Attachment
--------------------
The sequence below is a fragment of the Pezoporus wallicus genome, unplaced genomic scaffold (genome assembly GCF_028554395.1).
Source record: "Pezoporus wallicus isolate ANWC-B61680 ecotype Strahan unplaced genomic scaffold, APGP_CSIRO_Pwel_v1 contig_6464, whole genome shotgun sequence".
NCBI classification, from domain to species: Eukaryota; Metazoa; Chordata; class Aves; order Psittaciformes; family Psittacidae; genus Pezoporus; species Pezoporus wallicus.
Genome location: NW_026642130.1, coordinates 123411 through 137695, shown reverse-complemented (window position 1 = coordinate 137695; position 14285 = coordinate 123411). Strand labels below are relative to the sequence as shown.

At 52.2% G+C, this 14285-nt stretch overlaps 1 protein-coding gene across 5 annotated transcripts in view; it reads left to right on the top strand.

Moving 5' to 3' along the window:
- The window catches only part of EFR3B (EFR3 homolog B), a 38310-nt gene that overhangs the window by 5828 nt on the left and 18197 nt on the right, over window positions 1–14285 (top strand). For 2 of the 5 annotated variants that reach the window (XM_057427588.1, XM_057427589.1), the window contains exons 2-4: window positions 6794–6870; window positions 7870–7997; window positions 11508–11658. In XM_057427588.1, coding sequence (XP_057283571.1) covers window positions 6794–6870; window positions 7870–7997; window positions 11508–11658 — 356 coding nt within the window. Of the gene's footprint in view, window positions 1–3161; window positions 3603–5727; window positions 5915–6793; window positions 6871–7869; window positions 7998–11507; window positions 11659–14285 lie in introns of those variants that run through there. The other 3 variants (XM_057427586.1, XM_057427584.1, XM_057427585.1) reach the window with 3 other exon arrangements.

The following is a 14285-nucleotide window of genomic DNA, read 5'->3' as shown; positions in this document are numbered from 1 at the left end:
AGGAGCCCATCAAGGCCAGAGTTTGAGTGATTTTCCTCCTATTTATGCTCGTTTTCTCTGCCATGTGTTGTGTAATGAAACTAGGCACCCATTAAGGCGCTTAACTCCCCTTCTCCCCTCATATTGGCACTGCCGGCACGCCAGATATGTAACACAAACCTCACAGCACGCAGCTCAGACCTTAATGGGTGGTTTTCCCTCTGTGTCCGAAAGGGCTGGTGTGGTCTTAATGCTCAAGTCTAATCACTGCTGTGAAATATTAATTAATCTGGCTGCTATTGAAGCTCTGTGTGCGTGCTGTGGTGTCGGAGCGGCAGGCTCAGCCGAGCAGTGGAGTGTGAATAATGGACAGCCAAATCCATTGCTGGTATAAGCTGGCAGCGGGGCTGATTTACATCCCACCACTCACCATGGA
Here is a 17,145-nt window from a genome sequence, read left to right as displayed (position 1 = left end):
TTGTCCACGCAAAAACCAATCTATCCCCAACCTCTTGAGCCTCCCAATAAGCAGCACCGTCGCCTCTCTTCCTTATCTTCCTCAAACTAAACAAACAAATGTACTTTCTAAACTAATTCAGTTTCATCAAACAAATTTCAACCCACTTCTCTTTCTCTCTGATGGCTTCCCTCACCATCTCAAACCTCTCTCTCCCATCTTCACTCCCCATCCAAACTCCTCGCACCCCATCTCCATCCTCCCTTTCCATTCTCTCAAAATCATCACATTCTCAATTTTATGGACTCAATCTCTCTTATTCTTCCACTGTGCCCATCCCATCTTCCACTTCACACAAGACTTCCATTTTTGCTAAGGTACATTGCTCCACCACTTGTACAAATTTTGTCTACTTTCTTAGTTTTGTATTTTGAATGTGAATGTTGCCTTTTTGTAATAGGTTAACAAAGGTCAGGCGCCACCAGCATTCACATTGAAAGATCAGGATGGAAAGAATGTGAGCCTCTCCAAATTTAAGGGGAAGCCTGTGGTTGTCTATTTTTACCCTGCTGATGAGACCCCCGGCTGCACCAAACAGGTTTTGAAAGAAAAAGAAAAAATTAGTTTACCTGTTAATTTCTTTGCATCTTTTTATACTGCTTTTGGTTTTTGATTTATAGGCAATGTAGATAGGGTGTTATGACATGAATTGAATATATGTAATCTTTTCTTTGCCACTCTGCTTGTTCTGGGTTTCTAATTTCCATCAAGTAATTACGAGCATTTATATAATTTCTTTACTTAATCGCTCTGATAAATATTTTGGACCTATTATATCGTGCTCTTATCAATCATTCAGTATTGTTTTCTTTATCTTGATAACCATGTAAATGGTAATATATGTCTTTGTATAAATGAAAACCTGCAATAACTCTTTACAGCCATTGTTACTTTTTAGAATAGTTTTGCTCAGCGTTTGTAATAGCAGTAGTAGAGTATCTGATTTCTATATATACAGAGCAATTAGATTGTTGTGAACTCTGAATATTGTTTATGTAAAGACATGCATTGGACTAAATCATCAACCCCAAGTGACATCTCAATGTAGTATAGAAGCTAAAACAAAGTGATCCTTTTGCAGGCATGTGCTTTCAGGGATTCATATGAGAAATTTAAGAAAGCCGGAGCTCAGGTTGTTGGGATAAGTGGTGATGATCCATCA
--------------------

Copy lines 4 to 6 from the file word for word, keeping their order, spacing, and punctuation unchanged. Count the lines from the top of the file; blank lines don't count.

Genome location: NW_026642130.1, coordinates 123411 through 137695, shown reverse-complemented (window position 1 = coordinate 137695; position 14285 = coordinate 123411). Strand labels below are relative to the sequence as shown.

At 52.2% G+C, this 14285-nt stretch overlaps 1 protein-coding gene across 5 annotated transcripts in view; it reads left to right on the top strand.

Moving 5' to 3' along the window: